Charles Oppenheim is an Information Science expert whose recent focus has been intellectual property. He is currently a visiting professor at Robert Gordon University in Aberdeen, Scotland. (I do not remember ever meeting him.) Oppenheim has written a gracious, though mixed, review of my book Openness to Creative Destruction: Sustaining Innovative Dynamism. Although mixed, what he likes outweighs what he dislikes. Below I quote his first and his final paragraphs.
(p. 82) The author is a well-known professor of economics in the United States. In this book, well researched and supported by numerous references, his philosophy of life is made clear – and a rather worrying philosophy it is, as we shall see. The book addresses the question of how to encourage innovation and entrepreneurship in an advanced economy such as that of the United States.
. . .
(p. 83) This is a well-written book with an easy style that will appeal to economists, students and perhaps the general public. It is supported by a large number of references, as well as figures and tables. It has an exemplary index. Diamond covers interesting ground and provides some fascinating histories of the development of many of the inventions we now take for granted. Such a pity that Diamond’s argument is so one-sided, and that he fails to take into account moral, ethical and environmental concerns in his optimistic vision of how innovation can make economies thrive. The book is recommended, but treat its contents with caution.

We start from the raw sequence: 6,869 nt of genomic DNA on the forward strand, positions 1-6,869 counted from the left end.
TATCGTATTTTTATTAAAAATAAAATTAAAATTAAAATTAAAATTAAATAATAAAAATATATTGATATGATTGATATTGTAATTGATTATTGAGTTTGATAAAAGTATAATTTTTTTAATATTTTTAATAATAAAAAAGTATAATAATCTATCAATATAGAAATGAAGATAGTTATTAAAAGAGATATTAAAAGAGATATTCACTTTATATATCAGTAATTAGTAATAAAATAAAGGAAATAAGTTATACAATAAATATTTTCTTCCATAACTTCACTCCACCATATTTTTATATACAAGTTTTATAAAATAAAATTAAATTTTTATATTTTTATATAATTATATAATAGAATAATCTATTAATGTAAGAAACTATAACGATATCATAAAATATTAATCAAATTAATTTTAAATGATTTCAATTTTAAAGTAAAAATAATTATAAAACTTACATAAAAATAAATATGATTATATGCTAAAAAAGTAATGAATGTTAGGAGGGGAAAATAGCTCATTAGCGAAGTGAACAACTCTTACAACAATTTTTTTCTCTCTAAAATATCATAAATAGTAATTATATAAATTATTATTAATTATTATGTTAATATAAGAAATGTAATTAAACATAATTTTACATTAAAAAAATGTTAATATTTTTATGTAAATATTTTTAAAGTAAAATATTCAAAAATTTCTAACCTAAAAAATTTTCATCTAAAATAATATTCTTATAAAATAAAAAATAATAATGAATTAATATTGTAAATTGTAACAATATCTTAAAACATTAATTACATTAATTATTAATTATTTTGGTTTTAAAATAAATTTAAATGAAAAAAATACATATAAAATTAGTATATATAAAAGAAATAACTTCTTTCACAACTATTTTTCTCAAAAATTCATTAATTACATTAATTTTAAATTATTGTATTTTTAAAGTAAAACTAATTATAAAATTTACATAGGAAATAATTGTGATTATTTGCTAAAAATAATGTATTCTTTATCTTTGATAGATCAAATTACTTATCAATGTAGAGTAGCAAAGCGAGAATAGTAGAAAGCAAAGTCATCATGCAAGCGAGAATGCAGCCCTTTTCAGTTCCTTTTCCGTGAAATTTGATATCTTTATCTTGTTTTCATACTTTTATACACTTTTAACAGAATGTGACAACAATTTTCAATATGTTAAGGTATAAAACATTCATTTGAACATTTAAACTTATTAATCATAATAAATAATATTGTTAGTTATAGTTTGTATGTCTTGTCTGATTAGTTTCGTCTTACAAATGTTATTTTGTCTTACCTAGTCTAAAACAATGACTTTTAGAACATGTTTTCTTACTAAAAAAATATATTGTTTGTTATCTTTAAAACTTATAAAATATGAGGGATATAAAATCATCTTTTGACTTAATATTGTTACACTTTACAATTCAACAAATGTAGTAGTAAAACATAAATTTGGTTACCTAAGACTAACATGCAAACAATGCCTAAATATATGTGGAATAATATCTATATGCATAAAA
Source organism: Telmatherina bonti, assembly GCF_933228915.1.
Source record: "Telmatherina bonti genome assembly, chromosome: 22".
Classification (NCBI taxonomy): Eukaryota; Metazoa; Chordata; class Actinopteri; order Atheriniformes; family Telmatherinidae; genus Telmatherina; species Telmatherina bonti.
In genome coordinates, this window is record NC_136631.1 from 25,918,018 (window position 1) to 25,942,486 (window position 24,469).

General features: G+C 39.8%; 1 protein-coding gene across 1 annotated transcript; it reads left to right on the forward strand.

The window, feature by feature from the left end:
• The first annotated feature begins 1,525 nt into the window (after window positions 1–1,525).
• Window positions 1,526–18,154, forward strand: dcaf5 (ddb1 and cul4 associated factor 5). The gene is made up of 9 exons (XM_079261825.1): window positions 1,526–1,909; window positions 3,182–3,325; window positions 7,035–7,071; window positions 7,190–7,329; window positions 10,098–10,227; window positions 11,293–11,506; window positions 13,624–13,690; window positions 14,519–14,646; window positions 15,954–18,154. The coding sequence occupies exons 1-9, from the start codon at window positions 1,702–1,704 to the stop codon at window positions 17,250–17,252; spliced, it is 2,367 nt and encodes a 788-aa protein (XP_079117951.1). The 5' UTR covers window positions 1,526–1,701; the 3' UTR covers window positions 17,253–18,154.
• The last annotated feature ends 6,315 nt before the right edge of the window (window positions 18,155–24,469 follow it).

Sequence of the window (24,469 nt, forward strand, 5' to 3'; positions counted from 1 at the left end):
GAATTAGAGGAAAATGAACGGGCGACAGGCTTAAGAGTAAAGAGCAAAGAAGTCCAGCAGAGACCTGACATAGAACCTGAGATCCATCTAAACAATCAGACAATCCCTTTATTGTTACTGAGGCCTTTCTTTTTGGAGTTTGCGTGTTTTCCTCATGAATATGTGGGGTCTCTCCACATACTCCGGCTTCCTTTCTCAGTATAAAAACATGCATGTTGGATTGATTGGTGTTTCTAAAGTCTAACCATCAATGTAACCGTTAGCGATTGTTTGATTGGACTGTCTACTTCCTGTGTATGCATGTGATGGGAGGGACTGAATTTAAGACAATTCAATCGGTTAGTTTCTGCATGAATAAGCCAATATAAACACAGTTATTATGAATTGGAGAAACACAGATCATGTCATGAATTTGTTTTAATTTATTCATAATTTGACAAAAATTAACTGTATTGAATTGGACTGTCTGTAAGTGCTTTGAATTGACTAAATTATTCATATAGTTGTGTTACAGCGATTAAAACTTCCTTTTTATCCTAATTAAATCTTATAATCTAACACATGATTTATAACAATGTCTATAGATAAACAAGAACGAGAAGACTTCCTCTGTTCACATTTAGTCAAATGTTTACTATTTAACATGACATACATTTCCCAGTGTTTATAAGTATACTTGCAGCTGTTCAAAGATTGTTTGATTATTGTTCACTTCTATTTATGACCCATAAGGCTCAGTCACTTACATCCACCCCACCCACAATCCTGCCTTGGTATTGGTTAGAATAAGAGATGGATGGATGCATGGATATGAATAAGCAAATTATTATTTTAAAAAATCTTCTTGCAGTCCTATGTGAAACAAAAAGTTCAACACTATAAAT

For the full review, see:
Oppenheim, Charles. “Openness to Creative Destruction, Arthur M. Diamond Jr. (2019), Oxford University Press.” Prometheus: Critical Studies in Innovation 36, no. 1 (March 2020): 82-83.
(Note: ellipsis added.)
My book, reviewed by Oppenheim, is:
Diamond, Arthur M., Jr. Openness to Creative Destruction: Sustaining Innovative Dynamism. New York: Oxford University Press, 2019.